We all know one thing that Greece, Cyprus, and Puerto Rico have in common–severe financial problems. There is something else that they have in common–a high proportion of their energy use is from oil. Figure 1 shows the ratio of oil use to energy use for selected European countries in 2006.
Figure 1. Oil as a percentage of total energy consumption in 2006, based on June 2015 Energy Information data. (Inverted order from chart originally shown.)
Greece and Cyprus are at the top of this chart. The other “PIIGS” countries (Ireland, Spain, Italy, and Portugal) are immediately below Greece. Puerto Rico is not European so is not on Figure 1, but it if were shown on this chart, it would appear between Cyprus and Greece–its oil as a percentage of its energy consumption was 98.4% in 2006. The year 2006 was chosen because it was before the big crash of 2008. The percentages are bit lower now, but the relationship is very similar now. Continue reading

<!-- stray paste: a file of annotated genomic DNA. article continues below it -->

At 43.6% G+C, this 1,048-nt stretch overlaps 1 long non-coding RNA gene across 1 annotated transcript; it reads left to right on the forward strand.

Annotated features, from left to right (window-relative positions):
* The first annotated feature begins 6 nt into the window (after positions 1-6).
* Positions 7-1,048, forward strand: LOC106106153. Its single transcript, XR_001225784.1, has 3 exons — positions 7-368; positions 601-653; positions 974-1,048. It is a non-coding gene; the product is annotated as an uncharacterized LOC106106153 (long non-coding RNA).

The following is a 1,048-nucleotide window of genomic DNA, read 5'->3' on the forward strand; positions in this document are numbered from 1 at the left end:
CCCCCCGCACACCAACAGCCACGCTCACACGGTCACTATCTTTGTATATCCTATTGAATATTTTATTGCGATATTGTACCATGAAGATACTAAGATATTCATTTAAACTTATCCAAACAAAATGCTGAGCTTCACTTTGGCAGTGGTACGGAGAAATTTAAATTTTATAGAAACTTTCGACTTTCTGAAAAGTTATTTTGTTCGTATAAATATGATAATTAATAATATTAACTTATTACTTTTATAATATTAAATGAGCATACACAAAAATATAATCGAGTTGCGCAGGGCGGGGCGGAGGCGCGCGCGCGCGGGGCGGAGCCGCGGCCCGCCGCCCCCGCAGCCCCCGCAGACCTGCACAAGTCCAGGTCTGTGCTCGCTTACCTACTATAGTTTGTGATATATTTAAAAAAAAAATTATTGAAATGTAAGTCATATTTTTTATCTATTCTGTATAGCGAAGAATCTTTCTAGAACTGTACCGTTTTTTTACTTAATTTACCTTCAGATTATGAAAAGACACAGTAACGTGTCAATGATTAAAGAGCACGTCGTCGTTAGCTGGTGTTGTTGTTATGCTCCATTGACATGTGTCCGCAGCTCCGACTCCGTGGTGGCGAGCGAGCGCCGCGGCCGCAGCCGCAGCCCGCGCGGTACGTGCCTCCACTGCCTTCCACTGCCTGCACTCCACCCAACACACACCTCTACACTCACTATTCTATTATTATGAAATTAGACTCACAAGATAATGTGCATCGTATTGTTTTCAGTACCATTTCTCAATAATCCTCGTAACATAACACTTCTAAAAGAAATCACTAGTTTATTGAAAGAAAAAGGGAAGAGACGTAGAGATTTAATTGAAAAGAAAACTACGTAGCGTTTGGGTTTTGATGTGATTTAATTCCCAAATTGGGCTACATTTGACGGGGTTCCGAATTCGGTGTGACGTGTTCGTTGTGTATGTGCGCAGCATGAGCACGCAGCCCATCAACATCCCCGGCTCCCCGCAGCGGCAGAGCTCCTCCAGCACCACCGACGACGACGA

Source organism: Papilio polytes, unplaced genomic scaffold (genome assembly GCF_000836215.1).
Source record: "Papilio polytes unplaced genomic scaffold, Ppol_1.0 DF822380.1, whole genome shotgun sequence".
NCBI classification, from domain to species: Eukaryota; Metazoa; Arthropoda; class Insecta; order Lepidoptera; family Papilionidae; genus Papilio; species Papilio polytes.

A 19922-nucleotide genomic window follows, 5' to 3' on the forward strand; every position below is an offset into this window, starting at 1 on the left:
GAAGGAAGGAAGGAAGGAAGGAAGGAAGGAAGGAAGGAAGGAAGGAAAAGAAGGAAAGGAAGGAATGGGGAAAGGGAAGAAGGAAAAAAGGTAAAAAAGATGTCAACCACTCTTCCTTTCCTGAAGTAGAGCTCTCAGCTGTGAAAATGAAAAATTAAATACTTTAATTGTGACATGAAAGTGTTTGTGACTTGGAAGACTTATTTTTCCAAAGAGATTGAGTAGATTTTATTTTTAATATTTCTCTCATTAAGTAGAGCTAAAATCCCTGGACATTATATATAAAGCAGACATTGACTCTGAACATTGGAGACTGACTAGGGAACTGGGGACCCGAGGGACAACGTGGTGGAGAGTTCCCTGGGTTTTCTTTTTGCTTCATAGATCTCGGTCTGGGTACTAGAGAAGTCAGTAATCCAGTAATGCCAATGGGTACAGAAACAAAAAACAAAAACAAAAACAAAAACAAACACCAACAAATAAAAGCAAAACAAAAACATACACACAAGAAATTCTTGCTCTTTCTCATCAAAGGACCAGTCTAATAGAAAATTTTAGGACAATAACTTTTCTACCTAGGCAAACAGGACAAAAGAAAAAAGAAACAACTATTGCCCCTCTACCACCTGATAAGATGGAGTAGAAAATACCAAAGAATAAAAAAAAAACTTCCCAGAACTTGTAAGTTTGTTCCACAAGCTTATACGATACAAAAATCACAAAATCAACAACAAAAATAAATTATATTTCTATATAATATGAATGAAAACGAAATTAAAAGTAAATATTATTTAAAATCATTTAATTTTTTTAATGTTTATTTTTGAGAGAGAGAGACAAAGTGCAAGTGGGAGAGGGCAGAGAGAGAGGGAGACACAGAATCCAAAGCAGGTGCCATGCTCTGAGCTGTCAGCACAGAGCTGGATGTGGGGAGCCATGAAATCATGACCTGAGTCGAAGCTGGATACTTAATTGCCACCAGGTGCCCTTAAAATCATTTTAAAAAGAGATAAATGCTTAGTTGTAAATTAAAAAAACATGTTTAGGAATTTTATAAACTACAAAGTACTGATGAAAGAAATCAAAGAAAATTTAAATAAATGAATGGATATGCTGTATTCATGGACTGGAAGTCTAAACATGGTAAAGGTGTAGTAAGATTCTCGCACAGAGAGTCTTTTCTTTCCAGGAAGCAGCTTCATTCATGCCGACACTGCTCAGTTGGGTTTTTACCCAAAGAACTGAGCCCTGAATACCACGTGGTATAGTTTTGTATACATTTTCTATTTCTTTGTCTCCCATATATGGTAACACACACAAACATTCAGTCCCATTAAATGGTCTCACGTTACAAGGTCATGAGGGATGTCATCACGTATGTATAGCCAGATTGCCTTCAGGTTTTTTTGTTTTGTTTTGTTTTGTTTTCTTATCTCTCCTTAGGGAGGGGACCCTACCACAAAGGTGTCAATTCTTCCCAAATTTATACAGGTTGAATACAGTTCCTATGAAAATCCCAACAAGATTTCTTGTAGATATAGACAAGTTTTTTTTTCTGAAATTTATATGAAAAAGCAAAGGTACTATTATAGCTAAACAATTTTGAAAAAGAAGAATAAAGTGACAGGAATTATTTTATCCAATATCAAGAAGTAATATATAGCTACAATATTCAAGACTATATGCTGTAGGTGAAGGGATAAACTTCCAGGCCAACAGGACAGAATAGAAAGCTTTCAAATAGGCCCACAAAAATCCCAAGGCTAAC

What would humans have to do to really live sustainability with the world’s ecosystems?
I got a shock when I read about the pattern of species extinctions which is taking place that form a part of what is called the “Sixth Mass Extinction.” It turns out that man’s adverse influence on ecosystems didn’t start a few hundred years ago, when we started using fossil fuels. Instead it started way back, when man was still a hunter-gatherer, and there were fewer than 100,000 people on earth.
According to Niles Eldridge, in describing the Sixth Extinction:
- Phase One began when the first modern humans began to disperse to different parts of the world about 100,000 years ago.
- Phase Two began about 10,000 years ago when humans turned to agriculture.
In this post, I’ll explain a little more about the Sixth Mass Extinction, and how fossil fuel use has contributed to it in recent years.
I’ll also talk about a new bottleneck that humans seem to be reaching related to oil limits and financial crises that grow out of these oil limits, with the current example being the European Debt Crisis. Depending how this and other debt crises work out, it seems possible that human population will decline. If this should happen, it could lead to a reduced problem with species extinction.
But the whole situation illustrates just how difficult attaining sustainability with world ecosystems is likely to be. Humans by their nature seem not to mesh well with world ecosystems. Unless humans become completely extinct, it seems likely that humans will always have difficulty living in a truly sustainable way.